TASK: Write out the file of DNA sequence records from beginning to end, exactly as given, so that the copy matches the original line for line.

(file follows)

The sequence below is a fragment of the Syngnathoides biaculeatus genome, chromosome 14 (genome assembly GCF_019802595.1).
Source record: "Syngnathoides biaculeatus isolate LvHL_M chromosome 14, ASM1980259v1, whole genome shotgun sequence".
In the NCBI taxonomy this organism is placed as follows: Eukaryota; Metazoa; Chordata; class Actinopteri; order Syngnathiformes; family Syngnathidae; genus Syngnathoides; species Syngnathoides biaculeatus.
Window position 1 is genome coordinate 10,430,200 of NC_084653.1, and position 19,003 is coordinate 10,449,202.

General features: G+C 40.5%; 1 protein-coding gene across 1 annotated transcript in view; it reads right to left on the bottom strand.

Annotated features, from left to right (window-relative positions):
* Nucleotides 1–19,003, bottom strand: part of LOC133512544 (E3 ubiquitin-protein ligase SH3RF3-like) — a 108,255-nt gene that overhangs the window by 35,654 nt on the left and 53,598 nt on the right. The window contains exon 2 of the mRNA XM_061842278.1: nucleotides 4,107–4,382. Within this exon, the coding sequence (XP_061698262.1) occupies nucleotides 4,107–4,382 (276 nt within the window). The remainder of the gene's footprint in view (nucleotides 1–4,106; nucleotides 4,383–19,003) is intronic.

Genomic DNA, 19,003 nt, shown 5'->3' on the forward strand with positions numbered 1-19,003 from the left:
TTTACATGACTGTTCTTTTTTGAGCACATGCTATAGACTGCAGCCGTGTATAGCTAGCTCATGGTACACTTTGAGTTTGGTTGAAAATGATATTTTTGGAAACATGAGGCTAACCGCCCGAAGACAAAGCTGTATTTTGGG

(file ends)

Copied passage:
The sequence below is a fragment of the Syngnathoides biaculeatus genome, chromosome 14 (genome assembly GCF_019802595.1).
Source record: "Syngnathoides biaculeatus isolate LvHL_M chromosome 14, ASM1980259v1, whole genome shotgun sequence".
In the NCBI taxonomy this organism is placed as follows: Eukaryota; Metazoa; Chordata; class Actinopteri; order Syngnathiformes; family Syngnathidae; genus Syngnathoides; species Syngnathoides biaculeatus.
Window position 1 is genome coordinate 10,430,200 of NC_084653.1, and position 19,003 is coordinate 10,449,202.

General features: G+C 40.5%; 1 protein-coding gene across 1 annotated transcript in view; it reads right to left on the bottom strand.

Annotated features, from left to right (window-relative positions):
* Nucleotides 1–19,003, bottom strand: part of LOC133512544 (E3 ubiquitin-protein ligase SH3RF3-like) — a 108,255-nt gene that overhangs the window by 35,654 nt on the left and 53,598 nt on the right. The window contains exon 2 of the mRNA XM_061842278.1: nucleotides 4,107–4,382. Within this exon, the coding sequence (XP_061698262.1) occupies nucleotides 4,107–4,382 (276 nt within the window). The remainder of the gene's footprint in view (nucleotides 1–4,106; nucleotides 4,383–19,003) is intronic.

Genomic DNA, 19,003 nt, shown 5'->3' on the forward strand with positions numbered 1-19,003 from the left:
TTTACATGACTGTTCTTTTTTGAGCACATGCTATAGACTGCAGCCGTGTATAGCTAGCTCATGGTACACTTTGAGTTTGGTTGAAAATGATATTTTTGGAAACATGAGGCTAACCGCCCGAAGACAAAGCTGTATTTTGGG